Self Portrait

Queen Henrietta Marie

. . . In 1641, when Sophia, later Electoress of Hanover, initially met Queen Henrietta Maria, in exile in Holland, she wrote: “Van Dyck’s handsome portraits had given me so fine an idea of the beauty of all English ladies, that I was surprised to find that the Queen, who looked so fine in painting, was a small woman raised up on her chair, with long skinny arms and teeth like defence works projecting from her mouth…”
If you are interested in history and want to know more about the aristocracy during the time of
NOTE: When you explore the links related to these artists you will find quite a few mentions in the descriptions of pictures which include the phrase “after the artist”. What this means is that the picture was probably painted by a pupil or contemporary in the style of the artist and is not the actual work of the artist under discussion.

Rembrandt

REMBRANDT (1606-1669) Leiden, Netherlands
Man with the Golden Helmet

IMPORTANT FACT: This familiar painting is now considered to NOT be by Rembrandt but by one of his contemporaries. Please check THE OLD MASTERS LINKS FOR DUTCH AND FLEMISH ARTISTS for further information

Self Portrait

Rembrandt van Rijn’s painting of the Night Watch demonstrates why he was considered to be the master of light and shade using the technique known as chiaroscuro. He was also a portrait artist, in addition to which, he painted self-portraits nearly every year of his painting life. However, he seemingly painted more ‘selfies’ than he did of other people and some critics point out that he was not very good at portraiture as he adjusted his work to what he wanted to see which was not necessarily what was in front of him. However, other critics feel he was playing when he portrayed himself with curly hair or with a nose broader than his own. His landscapes include this self-indulgence of painting what he wanted to see. He was a prolific worker producing about 300 paintings, 300 etchings (a lot of himself) and 2000 sketches. During his lifetime Rembrandt’s reputation was built on his etchings not his paintings.

Man with the Golden Helmet

Rembrandt broke the mould of tradition or group portraiture, and this painting was rejected by the group of militia who commissioned it, and it was banished to a storeroom. The title of ‘The Night Watch’ is actually a misnomer. It was applied in the late 1700s because of the perceived darkness of the picture, but on renovation and cleaning, it was found to have been painted showing daylight.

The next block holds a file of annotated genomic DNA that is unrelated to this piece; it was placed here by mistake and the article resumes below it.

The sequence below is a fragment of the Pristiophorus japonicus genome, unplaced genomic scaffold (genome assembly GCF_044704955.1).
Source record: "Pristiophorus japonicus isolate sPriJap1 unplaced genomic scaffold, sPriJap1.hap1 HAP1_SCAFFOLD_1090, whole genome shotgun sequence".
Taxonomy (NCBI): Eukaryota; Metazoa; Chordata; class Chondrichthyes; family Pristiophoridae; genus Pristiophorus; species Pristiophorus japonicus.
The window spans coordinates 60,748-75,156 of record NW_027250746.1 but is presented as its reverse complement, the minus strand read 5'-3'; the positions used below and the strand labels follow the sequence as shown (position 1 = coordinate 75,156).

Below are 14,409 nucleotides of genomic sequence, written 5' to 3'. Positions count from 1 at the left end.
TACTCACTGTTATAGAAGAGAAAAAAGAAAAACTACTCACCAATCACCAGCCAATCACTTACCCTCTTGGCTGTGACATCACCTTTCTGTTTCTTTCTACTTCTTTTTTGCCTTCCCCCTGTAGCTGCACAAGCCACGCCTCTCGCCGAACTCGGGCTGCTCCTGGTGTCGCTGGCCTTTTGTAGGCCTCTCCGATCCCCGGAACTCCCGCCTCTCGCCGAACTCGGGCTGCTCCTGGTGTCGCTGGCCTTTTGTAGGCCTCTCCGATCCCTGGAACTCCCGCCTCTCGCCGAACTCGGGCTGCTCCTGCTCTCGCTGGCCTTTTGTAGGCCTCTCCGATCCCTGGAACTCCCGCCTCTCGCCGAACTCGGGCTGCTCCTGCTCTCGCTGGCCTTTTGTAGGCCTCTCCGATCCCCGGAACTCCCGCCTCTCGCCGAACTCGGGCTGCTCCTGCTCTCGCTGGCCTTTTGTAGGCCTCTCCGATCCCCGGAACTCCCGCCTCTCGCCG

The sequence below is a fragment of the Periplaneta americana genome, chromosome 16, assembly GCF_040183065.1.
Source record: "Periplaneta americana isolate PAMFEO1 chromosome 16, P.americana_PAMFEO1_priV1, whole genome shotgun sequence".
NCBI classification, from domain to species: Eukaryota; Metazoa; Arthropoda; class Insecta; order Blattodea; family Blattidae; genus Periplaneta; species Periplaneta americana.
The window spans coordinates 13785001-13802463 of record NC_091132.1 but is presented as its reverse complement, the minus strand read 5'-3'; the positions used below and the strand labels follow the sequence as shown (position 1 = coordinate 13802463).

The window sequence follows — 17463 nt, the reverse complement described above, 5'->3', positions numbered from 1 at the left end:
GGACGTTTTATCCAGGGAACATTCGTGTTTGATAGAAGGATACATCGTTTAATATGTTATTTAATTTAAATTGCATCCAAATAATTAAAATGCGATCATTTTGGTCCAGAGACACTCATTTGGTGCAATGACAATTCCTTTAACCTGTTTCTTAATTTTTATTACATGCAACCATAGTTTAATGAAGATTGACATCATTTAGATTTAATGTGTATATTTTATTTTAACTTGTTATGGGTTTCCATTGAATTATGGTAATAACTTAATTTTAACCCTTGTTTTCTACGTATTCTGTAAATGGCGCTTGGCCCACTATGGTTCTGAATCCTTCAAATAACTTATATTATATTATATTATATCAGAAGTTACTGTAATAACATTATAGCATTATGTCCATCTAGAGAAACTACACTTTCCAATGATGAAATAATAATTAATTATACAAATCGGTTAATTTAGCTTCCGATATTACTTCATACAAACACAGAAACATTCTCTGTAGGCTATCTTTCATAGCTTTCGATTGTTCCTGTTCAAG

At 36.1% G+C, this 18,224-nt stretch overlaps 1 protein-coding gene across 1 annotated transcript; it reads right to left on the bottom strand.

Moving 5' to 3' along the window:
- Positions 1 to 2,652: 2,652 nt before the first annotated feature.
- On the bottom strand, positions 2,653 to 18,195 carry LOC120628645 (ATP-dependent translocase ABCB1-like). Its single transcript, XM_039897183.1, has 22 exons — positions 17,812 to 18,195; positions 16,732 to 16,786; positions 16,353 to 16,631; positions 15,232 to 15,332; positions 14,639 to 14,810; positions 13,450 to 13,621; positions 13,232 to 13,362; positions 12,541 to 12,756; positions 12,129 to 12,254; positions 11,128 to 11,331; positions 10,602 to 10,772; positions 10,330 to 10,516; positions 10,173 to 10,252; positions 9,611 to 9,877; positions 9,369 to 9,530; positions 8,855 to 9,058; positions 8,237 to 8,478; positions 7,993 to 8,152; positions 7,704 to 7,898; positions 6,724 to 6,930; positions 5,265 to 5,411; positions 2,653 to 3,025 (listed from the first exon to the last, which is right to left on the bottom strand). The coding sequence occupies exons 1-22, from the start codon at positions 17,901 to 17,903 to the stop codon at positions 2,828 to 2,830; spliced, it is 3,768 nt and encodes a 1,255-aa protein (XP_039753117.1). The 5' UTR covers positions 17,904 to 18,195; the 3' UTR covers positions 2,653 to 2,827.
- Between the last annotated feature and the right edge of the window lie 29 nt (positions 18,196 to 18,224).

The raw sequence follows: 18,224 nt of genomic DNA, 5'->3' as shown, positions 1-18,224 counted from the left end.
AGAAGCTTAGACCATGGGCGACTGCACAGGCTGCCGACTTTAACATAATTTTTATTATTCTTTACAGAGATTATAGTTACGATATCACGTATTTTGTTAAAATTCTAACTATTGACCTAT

The Night Watch

Many lectures on anatomy for prospective medical students are introduced with this painting “The Anatomy Lesson of Dr Tulp”. In those days, a dissection procedure had great spectator value. Two points of note, apparently Rembrandt got his anatomy a bit wrong in the placement of the arm muscles, and secondly, the valve between the large and small intestines which prevents a backflow, is named the Tulp Valve.

The Anatomy Lesson of Dr Tulp

He did not paint many landscapes of which ‘The Stone Bridge’ is one. The menace of the approaching storm is emphasized by the shaft of sunlight on the tree.

The Stone Bridge

The Three Trees

The Shell

The method Rembrandt employed for his etchings was uniquely his own and has never been used since. Again he used his mastery of chiaroscuro to great effect.

Frans Hals

FRANS HALS (Born in Belgium 1580 – 1666 died in the Netherlands)
HALS1 HALS2
Self Portrait The Laughing Cavalier
HALS3 The magic of Hals’ portraiture is that he captures the character of his subjects. He is also noted for the intricate delicacy of the lacework that many of his subjects wore. He followed in Rembrandt’s footsteps with the arrangements of his group portraits.
Banquet of the Officers of the St George Civic Guard
HALS4 HALS5
Laughing Boy The Lute Player
Much of the charm of Hals’ formal portraits is that the many of subjects are smiling – a convention sometimes frowned upon by his contemporaries. The “Laughing Boy” epitomises Hals ability to capture character with sensitivity, and while ‘The Lute Player” is one of the many paintings Hals did for pleasure – he painted everybody from the village idiot to boys sneaking a cigarette to fishermen and musicians.
HALS6 HALS7
Catharina Hooft with her Nurse Detail from Portrait of a Sixty year old Woman
A trick used by Hals to give the impression of movement is how he posed his subjects. Here it would appear that both the nurse and her charge were distracted as they both look up, their attention taken from the apple the nurse is holding. The details of the brocade gown and the exquisite lacework are almost a trademark of his portraiture as is also depicted in the attention he paid to the careworn hand and delicacy of the cuff in the portrait of a sixty year old woman.